Virginia Conference Considers Underride Bar Crashes
The issue of underride bars on big rigs has been a concern of safety groups for years.
The problem relates to structural weaknesses of the steel bars on the backs of tractor-trailers which means they often fail when vehicles crash into them and allow smaller vehicles to slide under trucks, with devastating consequences for the drivers.
Recently, a conference was held in Virginia to look at this problem and how the safety regime can be improved.
The Insurance Institute for Highway Safety held a roundtable in Virginia in May to look into this serious issue.
Almost 90 safety advocates researchers, policymakers and representatives from the trucking industry convened at the Insurance Institute for Highway Safety’s Vehicle Research Center to tackle the problem of big rig underride crashes.
The aim of the conference was for the experts to examine the scale of the problem and brainstorm ways to cut down the risks through both voluntary actions and regulation.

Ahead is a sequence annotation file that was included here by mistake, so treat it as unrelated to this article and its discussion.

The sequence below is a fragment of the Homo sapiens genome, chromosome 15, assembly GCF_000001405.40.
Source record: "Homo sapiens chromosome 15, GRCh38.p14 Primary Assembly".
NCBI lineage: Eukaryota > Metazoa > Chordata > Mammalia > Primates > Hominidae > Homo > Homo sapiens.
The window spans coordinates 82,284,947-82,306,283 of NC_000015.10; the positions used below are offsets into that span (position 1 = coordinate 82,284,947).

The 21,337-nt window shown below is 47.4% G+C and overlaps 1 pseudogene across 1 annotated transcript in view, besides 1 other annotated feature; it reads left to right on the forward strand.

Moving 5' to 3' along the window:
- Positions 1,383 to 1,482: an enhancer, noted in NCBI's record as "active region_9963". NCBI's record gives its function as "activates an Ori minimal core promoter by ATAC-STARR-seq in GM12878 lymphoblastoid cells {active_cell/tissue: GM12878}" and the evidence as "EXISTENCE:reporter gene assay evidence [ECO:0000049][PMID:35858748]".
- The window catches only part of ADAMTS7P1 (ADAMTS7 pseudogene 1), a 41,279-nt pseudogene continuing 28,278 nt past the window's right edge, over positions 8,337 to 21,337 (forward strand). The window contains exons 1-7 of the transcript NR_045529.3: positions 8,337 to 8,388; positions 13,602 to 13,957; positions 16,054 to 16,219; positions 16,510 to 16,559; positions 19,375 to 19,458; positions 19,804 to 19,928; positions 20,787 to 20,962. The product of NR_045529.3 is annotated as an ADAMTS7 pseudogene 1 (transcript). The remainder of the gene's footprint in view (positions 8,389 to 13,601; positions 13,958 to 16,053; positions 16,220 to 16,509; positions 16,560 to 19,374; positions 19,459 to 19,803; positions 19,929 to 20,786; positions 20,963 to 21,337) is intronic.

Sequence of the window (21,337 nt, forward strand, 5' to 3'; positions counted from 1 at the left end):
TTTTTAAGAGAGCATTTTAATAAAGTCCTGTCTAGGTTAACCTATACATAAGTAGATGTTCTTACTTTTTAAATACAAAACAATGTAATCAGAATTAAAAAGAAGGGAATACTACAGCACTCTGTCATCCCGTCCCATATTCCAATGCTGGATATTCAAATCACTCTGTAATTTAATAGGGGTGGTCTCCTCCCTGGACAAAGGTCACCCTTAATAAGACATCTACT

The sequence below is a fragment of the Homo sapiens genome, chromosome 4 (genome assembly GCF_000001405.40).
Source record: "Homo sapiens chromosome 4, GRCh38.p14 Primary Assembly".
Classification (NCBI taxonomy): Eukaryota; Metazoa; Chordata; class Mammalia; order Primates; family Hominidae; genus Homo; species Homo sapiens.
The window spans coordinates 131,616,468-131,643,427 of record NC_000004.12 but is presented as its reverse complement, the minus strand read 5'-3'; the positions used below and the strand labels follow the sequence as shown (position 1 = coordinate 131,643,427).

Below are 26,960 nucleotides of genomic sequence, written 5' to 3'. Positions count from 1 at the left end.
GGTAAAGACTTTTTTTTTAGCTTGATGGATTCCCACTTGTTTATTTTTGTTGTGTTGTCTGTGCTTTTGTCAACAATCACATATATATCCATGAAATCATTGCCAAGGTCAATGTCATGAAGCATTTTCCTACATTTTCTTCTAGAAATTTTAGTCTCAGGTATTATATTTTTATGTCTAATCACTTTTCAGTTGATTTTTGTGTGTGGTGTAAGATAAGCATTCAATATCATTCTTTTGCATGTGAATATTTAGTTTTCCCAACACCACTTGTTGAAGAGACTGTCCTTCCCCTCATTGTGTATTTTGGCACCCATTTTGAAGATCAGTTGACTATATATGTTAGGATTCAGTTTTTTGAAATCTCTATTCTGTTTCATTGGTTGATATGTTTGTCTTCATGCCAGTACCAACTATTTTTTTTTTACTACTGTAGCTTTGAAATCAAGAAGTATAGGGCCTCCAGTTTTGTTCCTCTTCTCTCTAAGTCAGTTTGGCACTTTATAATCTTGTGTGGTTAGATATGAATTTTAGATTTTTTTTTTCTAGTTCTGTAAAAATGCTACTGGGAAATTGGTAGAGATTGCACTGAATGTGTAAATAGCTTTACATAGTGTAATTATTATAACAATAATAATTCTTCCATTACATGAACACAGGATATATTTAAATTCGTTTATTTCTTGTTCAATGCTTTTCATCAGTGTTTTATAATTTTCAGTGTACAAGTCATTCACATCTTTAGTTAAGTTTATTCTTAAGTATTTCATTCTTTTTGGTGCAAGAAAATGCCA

Topics discussed included:
- More effective underride guard designs;
- More conspicuous safety features;
- Better enforcement of existing laws;
- Adoption of crash avoidance systems.
Upgraded Underride Bars Rules Are Pending
The conference also looked at how cyclists and pedestrians may be injured inside underride crashes, a problem that’s more likely to occur in urban areas.
The roundtable heard how an upgraded standard for rear underride guards is pending with the National Highway Traffic Safety Administration (NHTSA). Regulators are also considering a requirement for rear guards on single-unit trucks like delivery trucks and garbage trucks.
People who lost loved ones in truck underride crashes also addressed the event. They included Marianne Karth, who lost her teenage daughters AnnaLeah and Mary in an underride crash six years ago.
Underride crashes are very tragic and unnecessary. It saddens me that it is taking regulators so long to make improvements to trucks to rectify a simple problem.